He had one last 20-win season for the Cardinals in 1927, but his continued drinking cut his career short. After a brief return to the Phillies in 1930, he left the major leagues.
Alexander's 90 shutouts are a National League record and his 373 wins are tied with Christy Mathewson for first in the National League record book. He is also tied for third all time in wins, tenth in innings pitched (5190), second in shutouts, and eighth in hits allowed (4868). At the time of Alexander's final victory in August 1929, the news media reported that he had broken Mathewson's career victories record of 372. In the 1940s, Mathewson was discovered to have qualified for an additional victory (May 21, 1912) and his total was officially upped to 373 and into a tie with Alexander. Alexander posted a lifetime winning percentage of .642, compared to Mathewson's .665. Alexander has the most career wins of any pitcher who never threw a no-hitter.
Alexander was a good fielding pitcher for his era, committing only 25 errors in 1,633 total chances for a career .985 fielding percentage. As a hitter, he accumulated 378 hits in 1,810 at-bats for a .209 batting average with 11 home runs, 163 runs batted in, 154 runs and 77 bases on balls in a 20-year career.
|Grover Cleveland Alexander was honored alongside the retired numbers of the Philadelphia Phillies in 2001.|
During the late 1930s and early 1940s, Alexander continued to play baseball, touring as a player-coach for the Grover Cleveland Alexander's House of David Team. The team's tour was managed by J. L. Wilkinson and often played against the Kansas City Monarchs. Alexander played with and against many of the Negro league stars of the day, including Satchel Paige, John Donaldson, Newt Joseph, Chet Brewer, and Andy Cooper. After the end of prohibition, Alexander operated a tavern in St. Louis with Hughie Miller as his partner.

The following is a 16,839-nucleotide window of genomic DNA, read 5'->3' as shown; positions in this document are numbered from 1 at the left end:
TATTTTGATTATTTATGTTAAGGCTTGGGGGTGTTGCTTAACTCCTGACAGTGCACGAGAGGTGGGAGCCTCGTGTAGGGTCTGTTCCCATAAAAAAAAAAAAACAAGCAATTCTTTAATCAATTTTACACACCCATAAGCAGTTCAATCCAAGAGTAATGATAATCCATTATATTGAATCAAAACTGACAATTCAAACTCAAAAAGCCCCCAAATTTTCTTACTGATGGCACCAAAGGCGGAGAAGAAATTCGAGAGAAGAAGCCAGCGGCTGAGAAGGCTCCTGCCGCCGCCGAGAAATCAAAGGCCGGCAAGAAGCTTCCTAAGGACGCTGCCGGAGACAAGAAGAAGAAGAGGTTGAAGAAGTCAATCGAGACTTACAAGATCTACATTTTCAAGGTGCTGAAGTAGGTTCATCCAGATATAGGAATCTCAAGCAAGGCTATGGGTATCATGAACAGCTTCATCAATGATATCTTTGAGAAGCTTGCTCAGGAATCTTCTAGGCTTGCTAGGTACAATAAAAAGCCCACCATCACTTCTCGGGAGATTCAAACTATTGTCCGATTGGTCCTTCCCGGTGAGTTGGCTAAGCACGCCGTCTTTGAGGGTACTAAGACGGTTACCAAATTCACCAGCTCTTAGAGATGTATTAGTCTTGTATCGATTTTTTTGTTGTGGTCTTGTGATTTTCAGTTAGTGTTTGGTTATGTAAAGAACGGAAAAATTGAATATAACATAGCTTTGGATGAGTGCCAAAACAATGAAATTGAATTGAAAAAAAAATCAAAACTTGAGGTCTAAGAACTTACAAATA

Alexander was elected to Baseball's Hall of Fame in 1938, the third year of the Hall. Alexander was the only player elected that year.
Alexander attended Game 3 of the 1950 World Series at Yankee Stadium, where he saw the Phillies lose to the Yankees. He died less than a month later, on November 4 in St. Paul, Nebraska, at the age of 63. He is buried in Elmwood Cemetery in St Paul.
Alexander was the subject of the 1952 biographical film The Winning Team, portrayed by Ronald Reagan, giving Alexander the unique distinction of being named for one U.S. president and being portrayed by another. The film earned an estimated $1.7 million at the North American box office in 1952.
In 1999, he ranked number 12 on The Sporting News list of the 100 Greatest Baseball Players, and was a nominee for the Major League Baseball All-Century Team. Since he played before the Phillies adopted uniform numbers, the block-letter "P" from the 1915 season uniforms was retired by the team in 2001 to honor his career with them.
Alexander is the first player mentioned in the poem Line-Up for Yesterday by Ogden Nash:
Newspapers often mentioned Alexander's full name when writing about him, in addition to just "Grover". He was also sometimes called "Alec", and on occasions when he succeeded in grand fashion (as with the 1926 World Series), they would call him "Alexander the Great". He was so dominant during the 1910s that many players and writers of his era referred to him as "the best pitcher to ever put on a pair of shoes".
The nickname of "Old Pete" began as "Alkali Pete", which was in itself a pastiche, based on a series of early silent film westerns based on characters named Alkali Ike and Mustang Pete. While on a hunting trip with Bill Killefer in Texas, Alexander's dusty appearance prompted Killefer to name him "Alkali Pete" and it stuck. Before going to war, he was given a watch engraved with the nickname, dating its origin to no later than 1918. By the late 1920s, it had morphed into "Old Pete."
It is uncertain how frequently Alexander was publicly called by that nickname during his playing days. When he won his 373rd game on August 10, 1929, one newspaper had called him "old Pete", indicating that the nickname was in public circulation. On his 1940 Playball baseball card he was referred to as "Ol' Pete." In The World Series and Highlights of Baseball, by Lamont Buchanan, published in 1951, the year after Alexander died, on pages 106–107 the author refers to "Pete Alexander" and "Ol' Pete" in a matter-of-fact way, suggesting the nickname was well known.
The Baseball-Reference.com website lists him as Pete Alexander.
His nickname among family friends in Nebraska was "Dode".